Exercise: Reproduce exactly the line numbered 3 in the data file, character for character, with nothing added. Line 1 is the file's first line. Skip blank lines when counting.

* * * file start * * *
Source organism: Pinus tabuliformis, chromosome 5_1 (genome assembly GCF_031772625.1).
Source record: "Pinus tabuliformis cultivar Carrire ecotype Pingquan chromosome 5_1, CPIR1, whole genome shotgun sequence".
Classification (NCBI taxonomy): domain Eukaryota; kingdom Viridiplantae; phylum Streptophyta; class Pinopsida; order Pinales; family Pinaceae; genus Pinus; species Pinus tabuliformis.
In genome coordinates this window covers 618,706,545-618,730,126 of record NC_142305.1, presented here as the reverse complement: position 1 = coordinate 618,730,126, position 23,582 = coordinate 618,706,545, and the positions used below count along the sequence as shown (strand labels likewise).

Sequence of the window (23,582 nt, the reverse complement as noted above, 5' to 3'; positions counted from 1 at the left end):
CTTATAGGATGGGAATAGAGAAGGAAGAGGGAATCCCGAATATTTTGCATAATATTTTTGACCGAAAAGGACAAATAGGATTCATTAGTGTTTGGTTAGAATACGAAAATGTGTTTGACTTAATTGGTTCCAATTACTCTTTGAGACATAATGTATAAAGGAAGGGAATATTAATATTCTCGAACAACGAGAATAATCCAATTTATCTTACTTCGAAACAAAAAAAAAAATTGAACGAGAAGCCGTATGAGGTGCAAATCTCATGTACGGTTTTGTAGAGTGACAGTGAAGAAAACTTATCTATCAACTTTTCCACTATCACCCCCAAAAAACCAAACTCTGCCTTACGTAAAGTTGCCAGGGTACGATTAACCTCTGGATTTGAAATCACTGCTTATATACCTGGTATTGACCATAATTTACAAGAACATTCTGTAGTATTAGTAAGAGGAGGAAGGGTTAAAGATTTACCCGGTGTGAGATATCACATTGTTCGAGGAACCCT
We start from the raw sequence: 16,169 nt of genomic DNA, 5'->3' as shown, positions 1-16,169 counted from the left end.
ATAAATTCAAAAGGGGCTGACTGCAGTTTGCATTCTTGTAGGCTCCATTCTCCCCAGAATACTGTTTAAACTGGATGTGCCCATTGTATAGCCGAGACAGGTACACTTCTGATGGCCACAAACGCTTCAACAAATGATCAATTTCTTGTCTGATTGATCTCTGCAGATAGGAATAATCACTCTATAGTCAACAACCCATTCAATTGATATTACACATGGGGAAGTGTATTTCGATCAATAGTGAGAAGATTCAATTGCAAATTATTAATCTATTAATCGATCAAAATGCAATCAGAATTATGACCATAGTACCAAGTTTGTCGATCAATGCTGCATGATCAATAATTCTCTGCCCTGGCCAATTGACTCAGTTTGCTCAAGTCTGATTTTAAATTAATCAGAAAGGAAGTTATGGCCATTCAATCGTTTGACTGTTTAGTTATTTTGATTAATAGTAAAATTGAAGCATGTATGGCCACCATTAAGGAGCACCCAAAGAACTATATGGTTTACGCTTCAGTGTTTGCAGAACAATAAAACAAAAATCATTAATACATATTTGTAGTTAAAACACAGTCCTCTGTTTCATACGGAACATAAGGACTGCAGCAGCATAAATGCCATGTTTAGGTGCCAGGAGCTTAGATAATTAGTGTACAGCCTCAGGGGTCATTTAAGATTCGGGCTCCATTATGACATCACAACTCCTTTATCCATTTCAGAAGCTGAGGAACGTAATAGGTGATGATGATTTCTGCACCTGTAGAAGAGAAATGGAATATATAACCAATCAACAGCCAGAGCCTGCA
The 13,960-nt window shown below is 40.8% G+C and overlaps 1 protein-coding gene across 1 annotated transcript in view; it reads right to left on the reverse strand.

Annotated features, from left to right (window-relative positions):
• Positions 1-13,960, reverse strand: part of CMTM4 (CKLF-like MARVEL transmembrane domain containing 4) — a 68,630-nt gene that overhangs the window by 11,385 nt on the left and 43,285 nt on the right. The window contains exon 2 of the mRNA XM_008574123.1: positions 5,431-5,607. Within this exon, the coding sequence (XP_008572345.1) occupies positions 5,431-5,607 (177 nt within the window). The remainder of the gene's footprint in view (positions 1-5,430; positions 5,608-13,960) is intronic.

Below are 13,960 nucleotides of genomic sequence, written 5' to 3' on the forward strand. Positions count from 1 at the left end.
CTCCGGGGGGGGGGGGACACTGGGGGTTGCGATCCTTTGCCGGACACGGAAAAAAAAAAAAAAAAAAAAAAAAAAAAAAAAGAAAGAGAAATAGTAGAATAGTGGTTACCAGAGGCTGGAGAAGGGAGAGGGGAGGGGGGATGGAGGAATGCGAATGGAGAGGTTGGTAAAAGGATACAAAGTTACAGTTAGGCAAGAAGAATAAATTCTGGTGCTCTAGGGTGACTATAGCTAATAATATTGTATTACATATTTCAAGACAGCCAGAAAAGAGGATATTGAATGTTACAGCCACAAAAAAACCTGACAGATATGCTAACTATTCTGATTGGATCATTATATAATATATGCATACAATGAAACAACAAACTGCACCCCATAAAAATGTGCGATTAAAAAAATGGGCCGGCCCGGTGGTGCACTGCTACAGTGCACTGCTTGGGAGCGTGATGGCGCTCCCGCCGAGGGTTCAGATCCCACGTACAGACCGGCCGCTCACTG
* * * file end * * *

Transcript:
Classification (NCBI taxonomy): domain Eukaryota; kingdom Viridiplantae; phylum Streptophyta; class Pinopsida; order Pinales; family Pinaceae; genus Pinus; species Pinus tabuliformis.